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Rane’s land order set aside

The plot of land at Sahar, caught in a tug of war between the state and a private party, will remain with the government until the matter is decided, the Bombay High Court ruled on Friday.

mumbai Updated: May 08, 2010 01:47 IST
HT Correspondent

The plot of land at Sahar, caught in a tug of war between the state and a private party, will remain with the government until the matter is decided, the Bombay High Court ruled on Friday.

The HC set aside an order of Narayan Rane, passed when he was revenue minister in 2007, regarding the ownership of a 2.16-lakh-square-meter plot adjoining the international airport.

The plot was declared state property in 1953 following an inquiry. In 1995, Coral Gonsalves, a local, had filed an appeal before then Revenue Minister Sudhir Joshi, who held the land to be private property. When revenue authorities later found old documents declaring Gonsalves as an encroacher they moved a review application before Rane in 1998 who ruled against the Gonsalves family.

Rane, however, recalled his own order in 2007 while acting on a plea filed by Esteem Properties Private Limited, construction firm that had filed a review application claiming rights to the property through Gonsalves.

Chetan Kamble, a Republican Party of India activist from Aurangabad, had filed a petition challenging Rane’s decision. His lawyer, Uday Warunjikar, contended that the decision was taken with mala fide intentions since the land in question was worth crores. A division bench of Justice F.I. Rebello and Justice J.H. Bhatia, on Friday set aside the order terming it “really arbitrary and per se illegal”.

The judges were surprised to find contrary stands taken by revenue officials in different litigations regarding the same plot. While they opposed the Gonsalves family’s claim in a writ petition, in Kamble’s PIL they supported Rane’s decision to declare the land privately owned.

“When publThe plot of land at Sahar, caught in a tug of war between the state and a private party, will remain with the government until the matter is decided, the Bombay High Court ruled on Friday.

The HC set aside an order of Narayan Rane, passed when he was revenue minister in 2007, regarding the ownership of a 2.16-lakh-square-meter plot adjoining the international airport.

The plot was declared state property in 1953 following an inquiry. In 1995, Coral Gonsalves, a local, had filed an appeal before then Revenue Minister Sudhir Joshi, who held the land to be private property. When revenue authorities later found old documents declaring Gonsalves as an encroacher they moved a review application before Rane in 1998 who ruled against the Gonsalves family.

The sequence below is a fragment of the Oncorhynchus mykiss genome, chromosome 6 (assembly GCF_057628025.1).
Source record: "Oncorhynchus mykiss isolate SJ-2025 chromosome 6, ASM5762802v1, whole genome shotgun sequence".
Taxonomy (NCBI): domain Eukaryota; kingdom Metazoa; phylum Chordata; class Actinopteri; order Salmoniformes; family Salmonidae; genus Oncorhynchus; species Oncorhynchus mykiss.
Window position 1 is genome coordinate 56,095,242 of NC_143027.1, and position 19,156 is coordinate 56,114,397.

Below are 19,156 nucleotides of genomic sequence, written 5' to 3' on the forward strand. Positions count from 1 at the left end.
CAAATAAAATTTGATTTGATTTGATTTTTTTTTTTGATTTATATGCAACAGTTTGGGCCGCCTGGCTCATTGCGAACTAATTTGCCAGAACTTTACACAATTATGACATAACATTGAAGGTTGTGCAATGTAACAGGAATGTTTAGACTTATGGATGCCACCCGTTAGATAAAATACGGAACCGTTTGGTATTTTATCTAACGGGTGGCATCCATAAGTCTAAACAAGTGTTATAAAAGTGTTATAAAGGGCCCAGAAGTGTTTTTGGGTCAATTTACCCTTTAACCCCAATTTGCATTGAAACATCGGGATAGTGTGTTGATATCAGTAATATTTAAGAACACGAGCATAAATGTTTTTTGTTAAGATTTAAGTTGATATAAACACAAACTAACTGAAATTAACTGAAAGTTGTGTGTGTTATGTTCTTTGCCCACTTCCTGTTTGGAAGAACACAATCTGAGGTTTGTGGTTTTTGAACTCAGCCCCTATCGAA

Rane, however, recalled his own order in 2007 while acting on a plea filed by Esteem Properties Private Limited, construction firm that had filed a review application claiming rights to the property through Gonsalves.

Chetan Kamble, a Republican Party of India activist from Aurangabad, had filed a petition challenging Rane’s decision. His lawyer, Uday Warunjikar, contended that the decision was taken with mala fide intentions since the land in question was worth crores. A division bench of Justice F.I. Rebello and Justice J.H. Bhatia, on Friday set aside the order terming it “really arbitrary and per se illegal”.

The judges were surprised to find contrary stands taken by revenue officials in different litigations regarding the same plot. While they opposed the Gonsalves family’s claim in a writ petition, in Kamble’s PIL they supported Rane’s decision to declare the land privately owned.

“When public revenue is involved inconsistent stand of the state itself leads to suspicion,” the court said. “This court cannot remain a mute spectator and must exercise its extraordinary jurisdiction, so that quasi judicial authorities act within their jurisdiction.”

The HC said the ownership of the plot will be decided in a pending civil suit. Until then, the land will stay with the state.ic revenue is involved inconsistent stand of the state itself leads to suspicion,” the court said. “This court cannot remain a mute spectator and must exercise its extraordinary jurisdiction, so that quasi judicial authorities act within their jurisdiction.”

The HC said the ownership of the plot will be decided in a pending civil suit. Until then, the land will stay with the state.